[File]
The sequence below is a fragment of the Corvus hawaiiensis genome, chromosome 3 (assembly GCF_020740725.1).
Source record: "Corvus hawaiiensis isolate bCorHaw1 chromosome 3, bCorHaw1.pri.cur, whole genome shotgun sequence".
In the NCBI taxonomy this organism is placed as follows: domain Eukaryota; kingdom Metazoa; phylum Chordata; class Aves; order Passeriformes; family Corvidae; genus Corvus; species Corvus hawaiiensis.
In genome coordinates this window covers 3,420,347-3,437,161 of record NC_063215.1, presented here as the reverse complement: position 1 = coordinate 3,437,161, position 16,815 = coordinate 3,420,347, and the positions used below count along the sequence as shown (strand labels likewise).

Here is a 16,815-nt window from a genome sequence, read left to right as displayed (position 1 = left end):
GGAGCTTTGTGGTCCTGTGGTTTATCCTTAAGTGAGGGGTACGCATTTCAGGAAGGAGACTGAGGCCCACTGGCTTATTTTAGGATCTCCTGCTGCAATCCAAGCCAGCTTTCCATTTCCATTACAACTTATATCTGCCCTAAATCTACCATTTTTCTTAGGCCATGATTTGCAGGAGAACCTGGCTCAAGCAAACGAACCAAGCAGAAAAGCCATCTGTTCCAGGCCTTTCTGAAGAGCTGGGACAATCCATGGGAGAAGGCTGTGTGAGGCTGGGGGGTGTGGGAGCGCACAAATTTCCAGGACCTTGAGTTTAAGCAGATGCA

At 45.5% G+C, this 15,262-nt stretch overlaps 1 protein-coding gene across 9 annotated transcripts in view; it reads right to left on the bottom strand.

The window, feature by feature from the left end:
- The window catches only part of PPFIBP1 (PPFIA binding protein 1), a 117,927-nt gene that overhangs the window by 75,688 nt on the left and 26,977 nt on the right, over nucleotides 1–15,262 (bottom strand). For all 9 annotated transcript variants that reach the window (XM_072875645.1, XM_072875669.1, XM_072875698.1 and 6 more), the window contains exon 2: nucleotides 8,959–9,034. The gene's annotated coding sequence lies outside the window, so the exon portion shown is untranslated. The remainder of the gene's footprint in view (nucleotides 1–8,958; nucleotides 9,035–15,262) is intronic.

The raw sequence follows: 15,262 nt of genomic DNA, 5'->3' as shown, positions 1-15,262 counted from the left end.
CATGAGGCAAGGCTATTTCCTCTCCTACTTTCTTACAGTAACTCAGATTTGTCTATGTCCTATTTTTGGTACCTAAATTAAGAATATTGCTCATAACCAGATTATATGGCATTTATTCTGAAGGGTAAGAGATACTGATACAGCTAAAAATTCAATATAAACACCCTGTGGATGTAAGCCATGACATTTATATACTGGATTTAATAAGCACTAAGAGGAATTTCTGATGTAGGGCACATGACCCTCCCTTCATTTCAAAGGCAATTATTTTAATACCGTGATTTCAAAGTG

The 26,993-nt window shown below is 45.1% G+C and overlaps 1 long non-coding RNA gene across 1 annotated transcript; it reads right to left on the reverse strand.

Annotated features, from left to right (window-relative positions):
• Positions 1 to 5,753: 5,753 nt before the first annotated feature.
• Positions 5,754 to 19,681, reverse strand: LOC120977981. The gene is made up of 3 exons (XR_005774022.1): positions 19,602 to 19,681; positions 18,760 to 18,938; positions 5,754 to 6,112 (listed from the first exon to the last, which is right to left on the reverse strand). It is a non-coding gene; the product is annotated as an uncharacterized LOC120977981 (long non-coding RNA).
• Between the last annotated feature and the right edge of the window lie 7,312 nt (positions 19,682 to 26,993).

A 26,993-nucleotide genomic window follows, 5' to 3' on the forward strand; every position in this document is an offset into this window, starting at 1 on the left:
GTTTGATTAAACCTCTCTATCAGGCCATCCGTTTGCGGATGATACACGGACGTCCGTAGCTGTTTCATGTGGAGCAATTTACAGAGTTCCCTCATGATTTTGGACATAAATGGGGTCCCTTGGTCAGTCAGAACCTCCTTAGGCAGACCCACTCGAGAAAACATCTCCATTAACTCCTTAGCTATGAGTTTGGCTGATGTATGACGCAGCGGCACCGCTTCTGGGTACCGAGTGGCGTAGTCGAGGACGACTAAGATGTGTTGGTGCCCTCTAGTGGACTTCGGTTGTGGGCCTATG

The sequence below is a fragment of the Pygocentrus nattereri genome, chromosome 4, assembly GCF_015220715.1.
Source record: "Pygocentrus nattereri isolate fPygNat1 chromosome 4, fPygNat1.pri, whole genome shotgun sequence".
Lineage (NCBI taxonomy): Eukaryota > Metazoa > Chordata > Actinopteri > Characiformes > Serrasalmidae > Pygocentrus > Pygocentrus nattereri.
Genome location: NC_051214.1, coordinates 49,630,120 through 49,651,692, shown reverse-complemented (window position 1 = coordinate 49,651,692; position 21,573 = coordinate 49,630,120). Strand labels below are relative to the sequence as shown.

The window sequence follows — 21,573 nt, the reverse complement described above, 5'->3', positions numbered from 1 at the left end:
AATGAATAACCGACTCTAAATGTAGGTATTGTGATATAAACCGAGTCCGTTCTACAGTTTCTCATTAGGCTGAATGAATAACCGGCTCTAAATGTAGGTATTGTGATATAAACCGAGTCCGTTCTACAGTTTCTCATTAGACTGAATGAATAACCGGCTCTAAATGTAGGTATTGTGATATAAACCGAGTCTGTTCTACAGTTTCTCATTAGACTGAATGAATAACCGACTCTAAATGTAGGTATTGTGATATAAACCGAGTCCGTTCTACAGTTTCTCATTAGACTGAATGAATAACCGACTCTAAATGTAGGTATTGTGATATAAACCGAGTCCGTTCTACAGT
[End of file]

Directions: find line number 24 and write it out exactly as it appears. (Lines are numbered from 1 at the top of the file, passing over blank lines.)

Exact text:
AATGAATAACCGACTCTAAATGTAGGTATTGTGATATAAACCGAGTCCGTTCTACAGTTTCTCATTAGGCTGAATGAATAACCGGCTCTAAATGTAGGTATTGTGATATAAACCGAGTCCGTTCTACAGTTTCTCATTAGACTGAATGAATAACCGGCTCTAAATGTAGGTATTGTGATATAAACCGAGTCTGTTCTACAGTTTCTCATTAGACTGAATGAATAACCGACTCTAAATGTAGGTATTGTGATATAAACCGAGTCCGTTCTACAGTTTCTCATTAGACTGAATGAATAACCGACTCTAAATGTAGGTATTGTGATATAAACCGAGTCCGTTCTACAGT